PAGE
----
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Banka: Caregiver tax credit has arisen from home care needs
The caregiver non refundable tax credit is becoming more prevalent in the filing of today’s tax returns because many of us have decided to take care of our aging parents or may have a child that has a physical or mental impairment.
The maximum credit that can be claimed is $4,223 for each dependent subject to several conditions.
The first condition is that the dependant person has to be living with you at sometime during the year and cannot be just visiting.
The dependant needs to be a resident of Canada.
The dependant can be a child, a parent, grandparent, brother, sister, aunt, uncle, niece or nephew.
The dependant must be 18 years and older.
The dependant’s net income from line 236 of their tax return cannot exceed $18,645.
The person you are claiming needs to have been dependent on you for support due to a physical or mental impairment.
There are three places in the income tax return where this claim needs to be recorded.
The first is on Schedule 5 where the details of the dependant are entered as well as the nature of the infirmity.
The next spot is line 306 for dependants that are 18 and older.
The calculation begins with a base amount of $10,215.
The dependant’s net income is deducted from this amount.
If the result is more than $4,223, the maximum deduction of $4,223 is taken.
Line 315 addresses the Caregiver amount.
This line begins with a base amount of $18,645 less the dependent’s net income.
If the amount is greater than $4,223, then the maximum deduction of $4,223 is taken.
If a deduction was claimed on Line 306 this is now deducted from the $4,223 claimed on this line.
If the dependant is a child and you make child support payments, you cannot claim a caregiver amount.
If you have recently gone through a separation you may be able to claim an amount for a portion of the year as long as no support payments have been claimed.
If you have joint custody, you may split the claim with your spouse but it cannot exceed the maximum claim.
If you have more than one dependant living with you, then claim this deduction for each dependant.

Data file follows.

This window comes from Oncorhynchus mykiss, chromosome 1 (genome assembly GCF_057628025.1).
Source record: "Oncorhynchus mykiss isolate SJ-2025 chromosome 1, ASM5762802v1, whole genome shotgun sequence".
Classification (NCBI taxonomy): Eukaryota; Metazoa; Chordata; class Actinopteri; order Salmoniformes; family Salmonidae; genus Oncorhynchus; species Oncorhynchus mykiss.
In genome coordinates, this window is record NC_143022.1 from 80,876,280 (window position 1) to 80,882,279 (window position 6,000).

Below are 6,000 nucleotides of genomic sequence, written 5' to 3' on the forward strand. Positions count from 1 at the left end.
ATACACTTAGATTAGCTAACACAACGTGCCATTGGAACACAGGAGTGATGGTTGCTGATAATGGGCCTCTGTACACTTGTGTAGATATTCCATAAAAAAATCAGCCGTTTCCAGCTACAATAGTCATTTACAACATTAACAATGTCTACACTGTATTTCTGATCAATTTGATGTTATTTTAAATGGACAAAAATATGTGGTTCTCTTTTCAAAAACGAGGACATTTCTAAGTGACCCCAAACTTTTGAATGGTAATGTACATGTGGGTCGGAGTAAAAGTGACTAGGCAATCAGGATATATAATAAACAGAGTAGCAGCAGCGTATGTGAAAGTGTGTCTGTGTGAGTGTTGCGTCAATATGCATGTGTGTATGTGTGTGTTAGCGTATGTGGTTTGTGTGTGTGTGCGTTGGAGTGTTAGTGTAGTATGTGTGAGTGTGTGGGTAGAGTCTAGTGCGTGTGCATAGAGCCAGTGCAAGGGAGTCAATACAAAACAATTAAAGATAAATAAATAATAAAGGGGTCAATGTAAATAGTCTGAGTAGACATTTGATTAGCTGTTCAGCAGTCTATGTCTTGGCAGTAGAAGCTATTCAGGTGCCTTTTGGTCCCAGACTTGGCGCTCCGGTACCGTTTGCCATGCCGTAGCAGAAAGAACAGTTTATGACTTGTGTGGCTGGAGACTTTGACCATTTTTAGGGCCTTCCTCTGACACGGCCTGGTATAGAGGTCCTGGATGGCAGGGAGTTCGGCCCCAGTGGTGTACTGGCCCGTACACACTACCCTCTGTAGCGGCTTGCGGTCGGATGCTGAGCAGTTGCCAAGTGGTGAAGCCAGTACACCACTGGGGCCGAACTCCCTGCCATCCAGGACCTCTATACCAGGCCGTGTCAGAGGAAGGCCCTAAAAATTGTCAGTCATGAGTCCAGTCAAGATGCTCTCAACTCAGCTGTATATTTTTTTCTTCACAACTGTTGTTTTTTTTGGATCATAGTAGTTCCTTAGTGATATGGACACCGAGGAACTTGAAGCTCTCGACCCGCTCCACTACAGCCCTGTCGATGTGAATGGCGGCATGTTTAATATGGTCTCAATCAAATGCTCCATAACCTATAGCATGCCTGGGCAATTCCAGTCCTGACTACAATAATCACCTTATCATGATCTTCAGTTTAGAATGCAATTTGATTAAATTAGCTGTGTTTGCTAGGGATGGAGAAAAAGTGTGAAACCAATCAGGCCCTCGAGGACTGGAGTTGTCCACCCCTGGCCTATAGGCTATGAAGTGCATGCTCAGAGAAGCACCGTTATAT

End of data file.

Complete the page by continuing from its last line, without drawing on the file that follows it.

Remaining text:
If you take an eligible dependant deduction for this dependant, you cannot also claim a caregiver amount.
If anyone else claims the person as a dependant, you cannot also claim a caregiver amount.
The Canada Revenue Agency defines a parent as someone who had custody and control of you when you were under 19 years of age and on whom you were completely dependent.
Due to the combining of families, a child can include someone who is actually older than you, but who has become dependent on you.
In addition, the dependant may also receive a disability amount if form T2201 has been filled out by your doctor and approved by CRA.
If the dependant does not use the entire disability credit to offset his or her income, the balance could be transferred to your return.
This is only possible if you have made a claim on line 305 and you are not claiming child support and no one else is making the claim.
As a caregiver you may be eligible for other benefits such as compassionate care benefits from employment insurance if you need to take time off work to care for someone that is terminally ill or near death.
If you are self employed, you can elect to register for EI and may be eligible for compassionate care benefits.
Sometimes you may need a break from taking care of a physically or mentally infirm dependant for a day or a few hours.
If that is the case, some of the local nursing homes offer respite services whereby they will take care of your dependant giving you time to yourself or even just to run some important errands.
Finally, you may opt to have someone come in and live at the home to provide the care giving services.
Service Canada provides a Live-In Caregiver program whereby a professional caregiver can work in Canada.
These persons are qualified to work without supervision in a private household to take care of children and elderly persons who have disabilities.
Both the CRA web site and the Service Canada web site have links to a short questionnaire that will help you determine if you qualify for the caregiver non-refundable tax credit.
The 2011 federal budget has introduced a new Family Caregiver non-refundable tax credit deduction of $2,000 in addition to the existing credit which is to be implemented for the 2012 tax year.
Gabriele Banka is a Certified General Accountant and the owner of Banka & Company Inc.